**Fixed Value**: Regardless of the input or any other circumstances, a constant’s fixed numerical value never changes.**Representation:**Constants are frequently represented by**Greek****symbols**or**English****letters**like**pi (π)**and**Euler’s number (e)**or particular**numerical****values**like 2, 7.5, etc.**Immutability**: Constants are immutable; they**retain**their**original value**throughout the course of a calculation or a program.**Use in mathematical formulas**: Fixed values like the speed of light, the gravitational constant, and Planck’s constant are represented by constants in a variety of mathematical formulas.**Application in computer programming**: Constants are used to represent particular values that never change, such as single characters, strings, or special symbols.**Predefined Value**: Constants frequently have**predefined****values**. Examples include mathematical constants like**π**and**e**, as well as physical constants like the speed of light. These numbers have been**calculated**with**great****accuracy**and are**generally****accepted**.

These properties make constants a significant part of any mathematical equation or expression.

**Use of Constants in Daily Life**

Figure 4 – Applications of Constant

Constants are used in a variety of ways in daily life, frequently without our awareness. Here are a few illustrations:

**Timekeeping:**In our daily lives, we measure time using the fixed length of a day. It is simple to**keep****track**of**time**because a day is divided into 24 hours, and each hour is divided into 60 minutes which is constant.**Navigation**: To pinpoint a device’s location, navigation systems like**GPS****use**the**speed**of**light**, a**constant.**In order to pinpoint a device’s location, the GPS system calculates the time it takes for satellite signals to reach the target.**Cooking**: The**temperature****constant**, also known as the**water’s****boiling****point**, is used to calculate the cooking times for various foods. For instance, cooking eggs at a set temperature and time will result in either soft-boiled or hard-boiled eggs.**Physics**: When an object is falling, the velocity and position are calculated using the**constant****acceleration**of**gravity (g).**This is applied in daily life when, for instance, designing roller coasters, figuring out how fast a projectile will travel, or figuring out how tall a building should be.**Engineering**: To calculate the properties of gases, such as pressure, temperature, and volume, engineers use the**gas****constant****(R).**This is crucial when**designing****engines**, engines, and other systems that use gases, such as heating and cooling systems.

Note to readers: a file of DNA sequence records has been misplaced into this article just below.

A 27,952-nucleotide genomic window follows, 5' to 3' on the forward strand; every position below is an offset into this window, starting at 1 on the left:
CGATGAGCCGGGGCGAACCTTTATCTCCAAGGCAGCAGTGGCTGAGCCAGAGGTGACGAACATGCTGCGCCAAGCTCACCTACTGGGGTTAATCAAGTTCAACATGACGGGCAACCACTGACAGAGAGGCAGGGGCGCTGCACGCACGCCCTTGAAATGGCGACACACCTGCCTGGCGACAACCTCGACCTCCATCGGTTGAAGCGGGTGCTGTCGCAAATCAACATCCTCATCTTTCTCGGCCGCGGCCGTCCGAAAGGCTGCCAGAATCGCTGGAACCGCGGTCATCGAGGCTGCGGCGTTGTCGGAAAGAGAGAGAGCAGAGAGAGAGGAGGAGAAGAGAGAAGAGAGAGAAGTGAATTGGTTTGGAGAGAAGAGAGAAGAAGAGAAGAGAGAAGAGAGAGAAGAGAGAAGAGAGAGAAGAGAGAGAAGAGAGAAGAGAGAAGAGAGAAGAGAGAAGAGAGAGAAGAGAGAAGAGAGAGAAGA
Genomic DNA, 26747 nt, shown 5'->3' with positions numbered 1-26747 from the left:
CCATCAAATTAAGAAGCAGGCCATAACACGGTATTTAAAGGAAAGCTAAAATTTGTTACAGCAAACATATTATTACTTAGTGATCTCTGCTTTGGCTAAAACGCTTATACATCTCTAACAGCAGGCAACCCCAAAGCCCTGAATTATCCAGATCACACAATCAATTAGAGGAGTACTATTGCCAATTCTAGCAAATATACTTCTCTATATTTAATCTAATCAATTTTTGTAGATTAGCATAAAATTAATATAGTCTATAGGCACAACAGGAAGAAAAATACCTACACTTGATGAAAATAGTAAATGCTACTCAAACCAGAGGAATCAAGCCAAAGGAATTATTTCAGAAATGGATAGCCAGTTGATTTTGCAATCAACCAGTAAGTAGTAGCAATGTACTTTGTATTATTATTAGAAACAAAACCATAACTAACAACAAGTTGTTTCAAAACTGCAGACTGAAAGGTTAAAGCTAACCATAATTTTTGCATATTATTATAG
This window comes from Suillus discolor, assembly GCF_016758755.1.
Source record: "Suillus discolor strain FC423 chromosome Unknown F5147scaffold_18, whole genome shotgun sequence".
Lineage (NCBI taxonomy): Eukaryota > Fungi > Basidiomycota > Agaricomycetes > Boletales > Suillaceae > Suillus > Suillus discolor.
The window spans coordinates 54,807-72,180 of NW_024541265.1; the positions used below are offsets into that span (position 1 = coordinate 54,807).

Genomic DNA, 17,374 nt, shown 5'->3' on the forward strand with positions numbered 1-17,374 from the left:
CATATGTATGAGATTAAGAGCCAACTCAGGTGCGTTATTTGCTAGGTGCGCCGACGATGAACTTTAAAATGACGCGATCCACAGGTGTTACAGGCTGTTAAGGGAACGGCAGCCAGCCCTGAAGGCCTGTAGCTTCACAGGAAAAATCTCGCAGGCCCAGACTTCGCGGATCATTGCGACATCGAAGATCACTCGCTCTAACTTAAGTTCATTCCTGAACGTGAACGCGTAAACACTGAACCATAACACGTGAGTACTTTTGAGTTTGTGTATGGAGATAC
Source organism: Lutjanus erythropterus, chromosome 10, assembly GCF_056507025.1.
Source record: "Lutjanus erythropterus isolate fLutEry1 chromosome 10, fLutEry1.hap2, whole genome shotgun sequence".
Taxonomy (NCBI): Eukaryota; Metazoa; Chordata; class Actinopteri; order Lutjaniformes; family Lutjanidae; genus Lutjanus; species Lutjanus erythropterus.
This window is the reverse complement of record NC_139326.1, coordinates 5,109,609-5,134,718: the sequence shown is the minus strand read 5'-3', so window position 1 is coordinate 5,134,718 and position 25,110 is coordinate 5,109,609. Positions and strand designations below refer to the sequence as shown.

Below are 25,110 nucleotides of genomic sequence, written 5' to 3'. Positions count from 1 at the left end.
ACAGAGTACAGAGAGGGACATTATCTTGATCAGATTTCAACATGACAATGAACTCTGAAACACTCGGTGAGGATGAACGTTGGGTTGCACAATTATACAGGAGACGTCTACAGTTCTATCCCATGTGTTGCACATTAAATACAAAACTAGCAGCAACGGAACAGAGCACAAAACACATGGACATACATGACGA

There are infinitely many more examples of constants we can observe in daily life.

**Solved Examples Utilizing Constants**

**Example 1**

Consider the equation of line** y = 2x + 2**. Find the **value** of **y** when **x = 2(constant)**.

**Solution**

The equation **y = 2x + 2** **represents** a **line** in this problem, with x serving as the independent variable and y serving as the dependent variable. The **y-intercept** of the **line** is **symbolized** by the **constant** **number** 2, which is used in the equation.

By **substituting** the **value** of **x** into the equation below, we can determine the value of y when** x = 2**.

**y** = 2 (2) + 2

**y** = 4+ 2

**y = 6**

Consequently, **y** **equals** **6** when **x** **equals** **2**.

The **y-intercept** of the line is **represented** in this problem by the **constant** **value** of** 2**, which stays the same throughout the calculation.

**Example 2**

Consider a **scenario** where **Andrew** **went** to **McDonald’s** to **buy** **snacks**. After **3 years**, he again **went** to **McDonald’s** and bought snacks. **Which** **quantity** in this scenario is **constant,** and **which** **quantity** is **variable**?

**Solution**

**Constant**

**McDonald’s** is a **constant** **quantity** in this scenario. At different times, he went to the same shop, i.e., McDonald’s, so that would be a constant.

**Variable**

**Snacks** may be **variable** as he might buy different snacks, and time is also a variable quantity.

*All mathematical drawings and images were created with GeoGebra.*